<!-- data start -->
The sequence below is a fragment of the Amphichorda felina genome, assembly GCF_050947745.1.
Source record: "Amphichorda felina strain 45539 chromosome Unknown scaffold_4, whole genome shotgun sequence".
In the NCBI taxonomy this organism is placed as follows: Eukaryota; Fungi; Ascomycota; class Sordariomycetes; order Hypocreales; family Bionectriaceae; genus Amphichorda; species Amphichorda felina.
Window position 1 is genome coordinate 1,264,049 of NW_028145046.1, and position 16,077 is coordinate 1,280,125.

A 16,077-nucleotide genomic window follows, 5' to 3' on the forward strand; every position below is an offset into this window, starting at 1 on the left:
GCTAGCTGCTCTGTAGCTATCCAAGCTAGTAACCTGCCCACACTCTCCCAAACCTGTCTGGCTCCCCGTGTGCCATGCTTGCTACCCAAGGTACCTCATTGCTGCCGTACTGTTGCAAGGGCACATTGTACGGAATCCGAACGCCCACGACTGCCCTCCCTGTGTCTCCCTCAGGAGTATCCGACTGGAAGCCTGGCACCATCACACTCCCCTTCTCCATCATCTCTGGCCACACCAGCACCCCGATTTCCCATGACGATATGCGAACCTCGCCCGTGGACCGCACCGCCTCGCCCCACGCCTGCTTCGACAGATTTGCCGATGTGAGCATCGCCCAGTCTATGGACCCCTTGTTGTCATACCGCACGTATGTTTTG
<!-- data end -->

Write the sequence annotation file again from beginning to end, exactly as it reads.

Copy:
The sequence below is a fragment of the Amphichorda felina genome, assembly GCF_050947745.1.
Source record: "Amphichorda felina strain 45539 chromosome Unknown scaffold_4, whole genome shotgun sequence".
In the NCBI taxonomy this organism is placed as follows: Eukaryota; Fungi; Ascomycota; class Sordariomycetes; order Hypocreales; family Bionectriaceae; genus Amphichorda; species Amphichorda felina.
Window position 1 is genome coordinate 1,264,049 of NW_028145046.1, and position 16,077 is coordinate 1,280,125.

A 16,077-nucleotide genomic window follows, 5' to 3' on the forward strand; every position below is an offset into this window, starting at 1 on the left:
GCTAGCTGCTCTGTAGCTATCCAAGCTAGTAACCTGCCCACACTCTCCCAAACCTGTCTGGCTCCCCGTGTGCCATGCTTGCTACCCAAGGTACCTCATTGCTGCCGTACTGTTGCAAGGGCACATTGTACGGAATCCGAACGCCCACGACTGCCCTCCCTGTGTCTCCCTCAGGAGTATCCGACTGGAAGCCTGGCACCATCACACTCCCCTTCTCCATCATCTCTGGCCACACCAGCACCCCGATTTCCCATGACGATATGCGAACCTCGCCCGTGGACCGCACCGCCTCGCCCCACGCCTGCTTCGACAGATTTGCCGATGTGAGCATCGCCCAGTCTATGGACCCCTTGTTGTCATACCGCACGTATGTTTTG